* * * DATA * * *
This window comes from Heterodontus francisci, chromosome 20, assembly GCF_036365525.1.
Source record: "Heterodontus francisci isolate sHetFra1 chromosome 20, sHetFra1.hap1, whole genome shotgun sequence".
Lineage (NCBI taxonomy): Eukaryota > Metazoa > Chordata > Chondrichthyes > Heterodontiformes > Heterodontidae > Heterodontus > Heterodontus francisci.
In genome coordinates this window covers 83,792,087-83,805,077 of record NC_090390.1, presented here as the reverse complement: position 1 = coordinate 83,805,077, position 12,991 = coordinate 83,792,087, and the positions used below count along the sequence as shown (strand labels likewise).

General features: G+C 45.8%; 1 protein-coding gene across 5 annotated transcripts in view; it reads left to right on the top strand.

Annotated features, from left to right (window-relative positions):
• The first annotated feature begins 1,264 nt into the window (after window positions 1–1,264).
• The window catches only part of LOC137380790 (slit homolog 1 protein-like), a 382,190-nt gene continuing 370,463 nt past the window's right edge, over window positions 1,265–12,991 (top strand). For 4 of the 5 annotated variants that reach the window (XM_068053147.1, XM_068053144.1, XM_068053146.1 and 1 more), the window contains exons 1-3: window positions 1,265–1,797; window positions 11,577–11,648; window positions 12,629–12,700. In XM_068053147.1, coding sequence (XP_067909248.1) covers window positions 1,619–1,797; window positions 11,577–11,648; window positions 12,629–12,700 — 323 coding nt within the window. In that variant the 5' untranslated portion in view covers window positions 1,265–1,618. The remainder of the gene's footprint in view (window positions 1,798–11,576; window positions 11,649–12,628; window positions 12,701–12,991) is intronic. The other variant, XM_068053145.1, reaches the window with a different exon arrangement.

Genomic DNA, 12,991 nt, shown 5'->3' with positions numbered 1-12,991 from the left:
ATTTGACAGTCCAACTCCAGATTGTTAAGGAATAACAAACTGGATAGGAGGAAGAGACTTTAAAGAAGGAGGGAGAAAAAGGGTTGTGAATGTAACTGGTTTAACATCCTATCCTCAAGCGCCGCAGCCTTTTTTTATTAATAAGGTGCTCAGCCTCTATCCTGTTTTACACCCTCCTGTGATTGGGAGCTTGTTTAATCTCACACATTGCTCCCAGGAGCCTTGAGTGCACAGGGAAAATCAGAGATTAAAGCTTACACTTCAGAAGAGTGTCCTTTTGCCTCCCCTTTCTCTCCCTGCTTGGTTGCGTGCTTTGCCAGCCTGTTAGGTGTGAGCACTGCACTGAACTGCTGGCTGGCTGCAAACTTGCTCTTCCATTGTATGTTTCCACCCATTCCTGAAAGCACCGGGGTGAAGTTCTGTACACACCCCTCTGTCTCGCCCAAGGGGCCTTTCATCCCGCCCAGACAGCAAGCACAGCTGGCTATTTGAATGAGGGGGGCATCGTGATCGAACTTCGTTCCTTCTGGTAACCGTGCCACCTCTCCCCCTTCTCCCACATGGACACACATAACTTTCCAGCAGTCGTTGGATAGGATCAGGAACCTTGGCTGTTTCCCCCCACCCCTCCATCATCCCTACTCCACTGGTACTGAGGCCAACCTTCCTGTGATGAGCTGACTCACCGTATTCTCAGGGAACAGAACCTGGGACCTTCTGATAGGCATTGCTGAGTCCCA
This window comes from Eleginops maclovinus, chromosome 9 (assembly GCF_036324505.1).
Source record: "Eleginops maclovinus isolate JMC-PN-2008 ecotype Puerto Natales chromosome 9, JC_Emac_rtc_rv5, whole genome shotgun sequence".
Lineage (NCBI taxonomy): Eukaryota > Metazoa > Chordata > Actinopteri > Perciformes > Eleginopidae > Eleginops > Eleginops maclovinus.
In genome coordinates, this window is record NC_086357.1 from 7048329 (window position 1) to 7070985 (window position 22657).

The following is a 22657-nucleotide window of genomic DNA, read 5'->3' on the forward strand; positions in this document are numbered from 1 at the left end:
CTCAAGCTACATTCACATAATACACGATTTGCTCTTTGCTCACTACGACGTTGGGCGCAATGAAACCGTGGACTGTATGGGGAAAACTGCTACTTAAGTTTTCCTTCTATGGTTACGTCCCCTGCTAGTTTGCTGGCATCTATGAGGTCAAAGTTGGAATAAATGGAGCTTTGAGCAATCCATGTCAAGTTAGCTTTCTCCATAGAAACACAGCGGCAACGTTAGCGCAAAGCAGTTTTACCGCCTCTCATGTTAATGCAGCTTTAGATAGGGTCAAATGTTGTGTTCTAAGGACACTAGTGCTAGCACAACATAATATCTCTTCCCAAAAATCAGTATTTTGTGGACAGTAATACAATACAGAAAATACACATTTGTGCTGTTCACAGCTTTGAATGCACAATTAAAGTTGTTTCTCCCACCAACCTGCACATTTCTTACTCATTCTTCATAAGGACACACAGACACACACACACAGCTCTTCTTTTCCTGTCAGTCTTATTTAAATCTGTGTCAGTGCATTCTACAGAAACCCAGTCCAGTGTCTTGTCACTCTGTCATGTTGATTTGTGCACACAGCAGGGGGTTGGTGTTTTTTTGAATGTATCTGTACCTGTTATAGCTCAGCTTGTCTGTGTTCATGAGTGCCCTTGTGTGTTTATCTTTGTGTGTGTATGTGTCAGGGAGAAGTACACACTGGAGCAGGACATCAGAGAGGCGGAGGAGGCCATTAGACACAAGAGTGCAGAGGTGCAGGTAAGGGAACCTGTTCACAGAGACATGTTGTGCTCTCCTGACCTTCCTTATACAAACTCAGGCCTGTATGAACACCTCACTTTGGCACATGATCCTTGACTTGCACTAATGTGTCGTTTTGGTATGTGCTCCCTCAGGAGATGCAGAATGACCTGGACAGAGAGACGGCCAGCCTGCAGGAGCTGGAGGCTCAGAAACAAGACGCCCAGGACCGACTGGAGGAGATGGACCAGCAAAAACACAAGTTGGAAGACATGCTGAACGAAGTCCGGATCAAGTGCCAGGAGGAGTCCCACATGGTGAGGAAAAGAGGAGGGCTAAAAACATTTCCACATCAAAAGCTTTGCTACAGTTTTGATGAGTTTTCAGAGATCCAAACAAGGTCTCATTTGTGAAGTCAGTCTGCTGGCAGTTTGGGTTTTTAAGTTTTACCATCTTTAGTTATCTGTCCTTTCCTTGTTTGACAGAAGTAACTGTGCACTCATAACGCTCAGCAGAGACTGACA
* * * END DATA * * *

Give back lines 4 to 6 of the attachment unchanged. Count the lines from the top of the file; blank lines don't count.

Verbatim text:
In genome coordinates this window covers 83,792,087-83,805,077 of record NC_090390.1, presented here as the reverse complement: position 1 = coordinate 83,805,077, position 12,991 = coordinate 83,792,087, and the positions used below count along the sequence as shown (strand labels likewise).

General features: G+C 45.8%; 1 protein-coding gene across 5 annotated transcripts in view; it reads left to right on the top strand.

Annotated features, from left to right (window-relative positions):